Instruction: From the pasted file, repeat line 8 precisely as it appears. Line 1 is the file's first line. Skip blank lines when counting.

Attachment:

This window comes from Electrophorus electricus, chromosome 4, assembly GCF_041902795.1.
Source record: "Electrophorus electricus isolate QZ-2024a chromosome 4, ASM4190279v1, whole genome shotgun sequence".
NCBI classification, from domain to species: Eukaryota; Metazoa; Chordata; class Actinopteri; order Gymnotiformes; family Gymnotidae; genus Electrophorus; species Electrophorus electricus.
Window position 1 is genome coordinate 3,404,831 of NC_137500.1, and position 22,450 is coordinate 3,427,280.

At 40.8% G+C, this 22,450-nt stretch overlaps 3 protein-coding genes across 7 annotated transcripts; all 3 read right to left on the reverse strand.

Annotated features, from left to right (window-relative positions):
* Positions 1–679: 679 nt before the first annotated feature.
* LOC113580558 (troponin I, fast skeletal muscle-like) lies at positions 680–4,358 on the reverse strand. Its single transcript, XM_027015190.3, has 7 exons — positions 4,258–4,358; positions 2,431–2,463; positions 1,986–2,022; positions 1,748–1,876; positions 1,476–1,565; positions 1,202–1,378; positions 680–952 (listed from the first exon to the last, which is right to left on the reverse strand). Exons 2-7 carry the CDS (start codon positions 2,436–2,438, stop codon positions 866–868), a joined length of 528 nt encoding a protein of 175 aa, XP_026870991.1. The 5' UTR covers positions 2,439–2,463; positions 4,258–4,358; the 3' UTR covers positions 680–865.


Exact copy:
* LOC113580558 (troponin I, fast skeletal muscle-like) lies at positions 680–4,358 on the reverse strand. Its single transcript, XM_027015190.3, has 7 exons — positions 4,258–4,358; positions 2,431–2,463; positions 1,986–2,022; positions 1,748–1,876; positions 1,476–1,565; positions 1,202–1,378; positions 680–952 (listed from the first exon to the last, which is right to left on the reverse strand). Exons 2-7 carry the CDS (start codon positions 2,436–2,438, stop codon positions 866–868), a joined length of 528 nt encoding a protein of 175 aa, XP_026870991.1. The 5' UTR covers positions 2,439–2,463; positions 4,258–4,358; the 3' UTR covers positions 680–865.